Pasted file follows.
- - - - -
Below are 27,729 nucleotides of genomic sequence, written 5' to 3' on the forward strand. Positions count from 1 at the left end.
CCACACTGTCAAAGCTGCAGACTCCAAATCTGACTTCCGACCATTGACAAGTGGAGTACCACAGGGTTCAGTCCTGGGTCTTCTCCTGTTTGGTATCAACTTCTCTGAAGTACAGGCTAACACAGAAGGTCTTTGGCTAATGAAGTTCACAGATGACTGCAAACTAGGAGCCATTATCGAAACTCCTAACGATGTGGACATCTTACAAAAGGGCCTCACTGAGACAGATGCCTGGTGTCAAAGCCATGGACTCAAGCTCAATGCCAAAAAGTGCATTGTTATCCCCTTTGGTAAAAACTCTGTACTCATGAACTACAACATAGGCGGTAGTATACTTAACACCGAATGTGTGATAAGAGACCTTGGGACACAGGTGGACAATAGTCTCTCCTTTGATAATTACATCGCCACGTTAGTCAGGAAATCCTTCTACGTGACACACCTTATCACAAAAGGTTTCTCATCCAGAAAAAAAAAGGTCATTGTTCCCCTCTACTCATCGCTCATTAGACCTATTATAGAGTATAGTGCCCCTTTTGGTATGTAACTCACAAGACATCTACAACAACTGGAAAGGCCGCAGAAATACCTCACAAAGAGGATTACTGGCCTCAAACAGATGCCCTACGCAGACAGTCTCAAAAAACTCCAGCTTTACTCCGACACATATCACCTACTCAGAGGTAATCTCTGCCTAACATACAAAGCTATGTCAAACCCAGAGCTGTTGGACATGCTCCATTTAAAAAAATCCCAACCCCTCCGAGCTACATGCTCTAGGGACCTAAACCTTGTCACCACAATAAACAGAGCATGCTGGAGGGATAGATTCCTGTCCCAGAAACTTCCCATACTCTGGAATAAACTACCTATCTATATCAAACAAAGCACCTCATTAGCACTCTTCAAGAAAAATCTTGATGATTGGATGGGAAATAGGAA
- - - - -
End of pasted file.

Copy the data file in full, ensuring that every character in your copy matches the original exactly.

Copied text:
Below are 27,729 nucleotides of genomic sequence, written 5' to 3' on the forward strand. Positions count from 1 at the left end.
CCACACTGTCAAAGCTGCAGACTCCAAATCTGACTTCCGACCATTGACAAGTGGAGTACCACAGGGTTCAGTCCTGGGTCTTCTCCTGTTTGGTATCAACTTCTCTGAAGTACAGGCTAACACAGAAGGTCTTTGGCTAATGAAGTTCACAGATGACTGCAAACTAGGAGCCATTATCGAAACTCCTAACGATGTGGACATCTTACAAAAGGGCCTCACTGAGACAGATGCCTGGTGTCAAAGCCATGGACTCAAGCTCAATGCCAAAAAGTGCATTGTTATCCCCTTTGGTAAAAACTCTGTACTCATGAACTACAACATAGGCGGTAGTATACTTAACACCGAATGTGTGATAAGAGACCTTGGGACACAGGTGGACAATAGTCTCTCCTTTGATAATTACATCGCCACGTTAGTCAGGAAATCCTTCTACGTGACACACCTTATCACAAAAGGTTTCTCATCCAGAAAAAAAAAGGTCATTGTTCCCCTCTACTCATCGCTCATTAGACCTATTATAGAGTATAGTGCCCCTTTTGGTATGTAACTCACAAGACATCTACAACAACTGGAAAGGCCGCAGAAATACCTCACAAAGAGGATTACTGGCCTCAAACAGATGCCCTACGCAGACAGTCTCAAAAAACTCCAGCTTTACTCCGACACATATCACCTACTCAGAGGTAATCTCTGCCTAACATACAAAGCTATGTCAAACCCAGAGCTGTTGGACATGCTCCATTTAAAAAAATCCCAACCCCTCCGAGCTACATGCTCTAGGGACCTAAACCTTGTCACCACAATAAACAGAGCATGCTGGAGGGATAGATTCCTGTCCCAGAAACTTCCCATACTCTGGAATAAACTACCTATCTATATCAAACAAAGCACCTCATTAGCACTCTTCAAGAAAAATCTTGATGATTGGATGGGAAATAGGAA